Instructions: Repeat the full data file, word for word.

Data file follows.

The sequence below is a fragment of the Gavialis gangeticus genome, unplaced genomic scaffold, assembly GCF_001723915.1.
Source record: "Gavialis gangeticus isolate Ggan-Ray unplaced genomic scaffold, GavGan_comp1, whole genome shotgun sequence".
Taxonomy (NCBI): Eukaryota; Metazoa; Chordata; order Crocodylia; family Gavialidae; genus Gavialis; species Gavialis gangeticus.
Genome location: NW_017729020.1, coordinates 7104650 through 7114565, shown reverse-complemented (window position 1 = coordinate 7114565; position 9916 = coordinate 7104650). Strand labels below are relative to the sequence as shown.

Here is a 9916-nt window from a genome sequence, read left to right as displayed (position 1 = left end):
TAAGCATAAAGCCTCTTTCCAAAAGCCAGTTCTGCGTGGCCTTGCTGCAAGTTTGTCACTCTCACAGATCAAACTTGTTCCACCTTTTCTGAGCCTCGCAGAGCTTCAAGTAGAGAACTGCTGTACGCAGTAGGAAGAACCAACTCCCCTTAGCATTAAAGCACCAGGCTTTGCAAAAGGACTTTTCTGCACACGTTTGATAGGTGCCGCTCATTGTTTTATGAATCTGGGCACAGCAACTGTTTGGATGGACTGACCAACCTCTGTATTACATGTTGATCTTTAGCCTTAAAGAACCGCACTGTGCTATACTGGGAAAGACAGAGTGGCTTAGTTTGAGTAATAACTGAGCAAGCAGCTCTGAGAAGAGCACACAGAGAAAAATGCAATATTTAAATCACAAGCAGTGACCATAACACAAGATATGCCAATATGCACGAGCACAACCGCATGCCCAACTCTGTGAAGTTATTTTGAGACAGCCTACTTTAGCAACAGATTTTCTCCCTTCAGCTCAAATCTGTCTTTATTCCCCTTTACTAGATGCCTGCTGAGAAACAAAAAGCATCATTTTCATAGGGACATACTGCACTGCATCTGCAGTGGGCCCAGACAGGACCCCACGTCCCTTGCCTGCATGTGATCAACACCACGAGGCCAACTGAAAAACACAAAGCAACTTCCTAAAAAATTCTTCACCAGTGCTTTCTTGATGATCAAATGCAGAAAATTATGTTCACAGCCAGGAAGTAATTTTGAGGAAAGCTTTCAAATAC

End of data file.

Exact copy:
The sequence below is a fragment of the Gavialis gangeticus genome, unplaced genomic scaffold, assembly GCF_001723915.1.
Source record: "Gavialis gangeticus isolate Ggan-Ray unplaced genomic scaffold, GavGan_comp1, whole genome shotgun sequence".
Taxonomy (NCBI): Eukaryota; Metazoa; Chordata; order Crocodylia; family Gavialidae; genus Gavialis; species Gavialis gangeticus.
Genome location: NW_017729020.1, coordinates 7104650 through 7114565, shown reverse-complemented (window position 1 = coordinate 7114565; position 9916 = coordinate 7104650). Strand labels below are relative to the sequence as shown.

Here is a 9916-nt window from a genome sequence, read left to right as displayed (position 1 = left end):
TAAGCATAAAGCCTCTTTCCAAAAGCCAGTTCTGCGTGGCCTTGCTGCAAGTTTGTCACTCTCACAGATCAAACTTGTTCCACCTTTTCTGAGCCTCGCAGAGCTTCAAGTAGAGAACTGCTGTACGCAGTAGGAAGAACCAACTCCCCTTAGCATTAAAGCACCAGGCTTTGCAAAAGGACTTTTCTGCACACGTTTGATAGGTGCCGCTCATTGTTTTATGAATCTGGGCACAGCAACTGTTTGGATGGACTGACCAACCTCTGTATTACATGTTGATCTTTAGCCTTAAAGAACCGCACTGTGCTATACTGGGAAAGACAGAGTGGCTTAGTTTGAGTAATAACTGAGCAAGCAGCTCTGAGAAGAGCACACAGAGAAAAATGCAATATTTAAATCACAAGCAGTGACCATAACACAAGATATGCCAATATGCACGAGCACAACCGCATGCCCAACTCTGTGAAGTTATTTTGAGACAGCCTACTTTAGCAACAGATTTTCTCCCTTCAGCTCAAATCTGTCTTTATTCCCCTTTACTAGATGCCTGCTGAGAAACAAAAAGCATCATTTTCATAGGGACATACTGCACTGCATCTGCAGTGGGCCCAGACAGGACCCCACGTCCCTTGCCTGCATGTGATCAACACCACGAGGCCAACTGAAAAACACAAAGCAACTTCCTAAAAAATTCTTCACCAGTGCTTTCTTGATGATCAAATGCAGAAAATTATGTTCACAGCCAGGAAGTAATTTTGAGGAAAGCTTTCAAATAC